Created by: Mel Dodge
Directed by: Lyndee-Jane Rutherford
BATS Theatre, 22nd Mar 2022
Reviewed by: Alessia Belsito-Riera
In the words of Charlotte Brontë herself, Mel Dodge’s Miss Brontë is “condensed, powerful energy”. With over 80 percent of the script from Charlotte Brontë’s own letters and novels, and the remaining 20 percent gleaned from extensive research, Miss Brontë feels as though it comes straight from the author’s own heart.
Dodge’s performance is second to none. Raw, pure, and utterly “based in truth”, Charlotte Brontë comes to life onstage in every iteration of her being; “not man, not woman, but author”. Cloaked in Letty Macphedran’s beautiful period piece costume, Brontë appears to us “a free independent human being [who] will write because [she] must” . Her childhood memories, her great loves, her heart-wrenching loneliness and grief, but most of all her unmitigated brilliance all take up residence in Dodge’s own soul onstage before us.
Matching Dodge’s performance is Marisa Cuzzolaro’s design and creation. Stage right is a writing desk, centre a dining table, and stage left a side table and armchair, all locations for Charlotte’s hours of writing. In each of these locations piles of books and papers take up residence, the stage a physical representation of Charlotte’s world and mind. The year is denoted upon the cover of each book Brontë picks up as she tells her story, and as the story and Brontë herself evolve, the stage becomes littered with page upon page of the Brontë sisters’ poetry and prose. Papers overflowing with words fly through the air just as thoughts would have flown through Brontë’s own mind, life, and heart.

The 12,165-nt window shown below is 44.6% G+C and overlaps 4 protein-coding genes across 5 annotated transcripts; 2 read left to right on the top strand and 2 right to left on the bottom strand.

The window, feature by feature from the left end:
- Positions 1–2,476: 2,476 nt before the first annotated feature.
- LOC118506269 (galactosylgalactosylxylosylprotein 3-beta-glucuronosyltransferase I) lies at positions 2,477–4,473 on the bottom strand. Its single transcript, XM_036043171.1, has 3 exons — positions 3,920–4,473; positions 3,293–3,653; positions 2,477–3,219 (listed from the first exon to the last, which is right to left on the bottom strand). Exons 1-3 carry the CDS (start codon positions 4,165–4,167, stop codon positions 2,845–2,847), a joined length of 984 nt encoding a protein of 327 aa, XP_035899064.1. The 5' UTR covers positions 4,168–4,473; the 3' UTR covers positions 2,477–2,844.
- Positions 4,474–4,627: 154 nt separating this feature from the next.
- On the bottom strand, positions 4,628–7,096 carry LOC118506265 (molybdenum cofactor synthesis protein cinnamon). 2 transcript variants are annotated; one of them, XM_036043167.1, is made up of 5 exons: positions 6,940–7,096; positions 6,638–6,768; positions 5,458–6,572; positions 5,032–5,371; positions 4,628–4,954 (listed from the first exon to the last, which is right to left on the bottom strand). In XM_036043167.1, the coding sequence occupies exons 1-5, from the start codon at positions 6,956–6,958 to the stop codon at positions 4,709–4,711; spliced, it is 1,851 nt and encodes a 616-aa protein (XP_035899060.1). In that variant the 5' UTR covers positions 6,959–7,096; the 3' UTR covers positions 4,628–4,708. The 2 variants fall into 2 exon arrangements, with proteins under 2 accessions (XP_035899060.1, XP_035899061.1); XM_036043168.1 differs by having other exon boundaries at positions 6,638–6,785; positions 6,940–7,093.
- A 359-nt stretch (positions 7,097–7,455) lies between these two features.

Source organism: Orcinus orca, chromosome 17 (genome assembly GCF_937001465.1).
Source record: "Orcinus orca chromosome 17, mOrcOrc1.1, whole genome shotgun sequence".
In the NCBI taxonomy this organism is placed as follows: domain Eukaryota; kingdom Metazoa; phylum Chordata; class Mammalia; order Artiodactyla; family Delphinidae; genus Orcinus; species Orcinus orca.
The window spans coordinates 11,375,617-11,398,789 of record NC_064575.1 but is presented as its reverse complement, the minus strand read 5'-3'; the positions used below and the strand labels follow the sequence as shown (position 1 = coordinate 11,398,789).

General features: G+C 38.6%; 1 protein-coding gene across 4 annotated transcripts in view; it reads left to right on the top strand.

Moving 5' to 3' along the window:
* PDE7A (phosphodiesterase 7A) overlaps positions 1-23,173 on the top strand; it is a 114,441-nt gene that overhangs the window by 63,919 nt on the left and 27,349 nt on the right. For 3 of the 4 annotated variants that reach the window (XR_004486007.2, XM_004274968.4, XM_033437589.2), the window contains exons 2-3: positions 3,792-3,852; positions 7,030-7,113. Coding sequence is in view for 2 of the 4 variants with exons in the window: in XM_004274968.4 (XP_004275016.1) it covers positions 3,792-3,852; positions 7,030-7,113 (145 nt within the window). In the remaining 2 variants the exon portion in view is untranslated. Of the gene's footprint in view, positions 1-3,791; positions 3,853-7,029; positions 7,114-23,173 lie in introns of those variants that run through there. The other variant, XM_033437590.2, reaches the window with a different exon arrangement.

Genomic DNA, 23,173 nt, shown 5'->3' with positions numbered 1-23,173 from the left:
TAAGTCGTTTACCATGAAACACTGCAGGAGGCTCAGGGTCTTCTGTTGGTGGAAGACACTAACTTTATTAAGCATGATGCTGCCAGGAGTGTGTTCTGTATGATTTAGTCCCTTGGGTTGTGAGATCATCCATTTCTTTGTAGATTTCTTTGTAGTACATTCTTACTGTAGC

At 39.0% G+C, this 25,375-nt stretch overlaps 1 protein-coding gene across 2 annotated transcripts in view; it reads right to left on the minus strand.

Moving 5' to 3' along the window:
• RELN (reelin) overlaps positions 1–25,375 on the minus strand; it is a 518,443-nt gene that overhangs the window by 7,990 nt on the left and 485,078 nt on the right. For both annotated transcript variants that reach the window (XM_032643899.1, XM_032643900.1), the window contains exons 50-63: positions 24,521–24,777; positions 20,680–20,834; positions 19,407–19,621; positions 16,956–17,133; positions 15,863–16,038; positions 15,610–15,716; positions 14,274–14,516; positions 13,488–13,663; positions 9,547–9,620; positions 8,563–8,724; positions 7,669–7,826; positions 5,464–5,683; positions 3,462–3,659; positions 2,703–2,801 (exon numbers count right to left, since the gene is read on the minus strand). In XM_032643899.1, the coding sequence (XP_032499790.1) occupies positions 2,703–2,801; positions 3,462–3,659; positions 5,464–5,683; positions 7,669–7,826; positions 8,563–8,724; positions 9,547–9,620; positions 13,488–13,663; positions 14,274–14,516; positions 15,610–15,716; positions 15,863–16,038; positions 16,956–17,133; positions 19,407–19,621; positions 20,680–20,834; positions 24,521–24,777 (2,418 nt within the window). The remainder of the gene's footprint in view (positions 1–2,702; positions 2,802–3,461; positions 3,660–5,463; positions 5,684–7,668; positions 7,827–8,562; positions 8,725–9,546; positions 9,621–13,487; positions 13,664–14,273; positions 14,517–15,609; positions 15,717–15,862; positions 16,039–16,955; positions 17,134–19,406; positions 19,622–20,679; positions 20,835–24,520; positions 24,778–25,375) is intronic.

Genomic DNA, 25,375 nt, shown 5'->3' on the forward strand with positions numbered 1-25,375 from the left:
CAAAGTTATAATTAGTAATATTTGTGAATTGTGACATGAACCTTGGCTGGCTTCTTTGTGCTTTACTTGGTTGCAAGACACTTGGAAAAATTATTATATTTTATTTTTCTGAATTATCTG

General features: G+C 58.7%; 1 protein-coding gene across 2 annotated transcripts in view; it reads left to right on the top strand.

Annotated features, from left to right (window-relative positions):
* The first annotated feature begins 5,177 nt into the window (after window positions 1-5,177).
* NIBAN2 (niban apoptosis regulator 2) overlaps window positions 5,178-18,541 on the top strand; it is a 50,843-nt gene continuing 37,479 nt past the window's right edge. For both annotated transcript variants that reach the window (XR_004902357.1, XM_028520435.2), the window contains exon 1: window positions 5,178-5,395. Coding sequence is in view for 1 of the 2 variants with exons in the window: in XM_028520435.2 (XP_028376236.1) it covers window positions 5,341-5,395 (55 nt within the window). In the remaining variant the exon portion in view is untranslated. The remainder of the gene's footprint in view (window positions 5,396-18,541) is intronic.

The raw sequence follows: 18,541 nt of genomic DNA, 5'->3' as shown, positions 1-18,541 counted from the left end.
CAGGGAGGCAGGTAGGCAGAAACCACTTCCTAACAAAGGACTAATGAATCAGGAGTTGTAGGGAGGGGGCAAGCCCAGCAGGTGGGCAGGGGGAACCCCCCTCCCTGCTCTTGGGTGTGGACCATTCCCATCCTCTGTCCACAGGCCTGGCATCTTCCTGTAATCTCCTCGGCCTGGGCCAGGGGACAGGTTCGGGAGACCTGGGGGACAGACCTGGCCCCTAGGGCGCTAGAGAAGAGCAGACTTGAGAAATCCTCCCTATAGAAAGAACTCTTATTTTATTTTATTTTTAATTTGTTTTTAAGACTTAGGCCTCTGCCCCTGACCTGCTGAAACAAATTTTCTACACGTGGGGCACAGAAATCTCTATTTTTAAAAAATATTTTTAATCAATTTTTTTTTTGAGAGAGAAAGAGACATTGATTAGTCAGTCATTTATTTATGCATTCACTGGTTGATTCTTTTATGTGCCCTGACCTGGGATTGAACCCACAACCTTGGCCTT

Fiercely independent and steadfast in her ideals, Charlotte Brontë’s truths are laid bare in Miss Brontë as we see into a soul only glimpsed through the pages of her novels. “Imagination lifts my head when I am sinking”, the author pens, though her imagination, her stories “based in truth” depict women as intense, thoughtful, learned, complex, and human as herself and her sisters. Miss Brontë recognises the author’s soul, and for this it is unequivocally Brontë herself.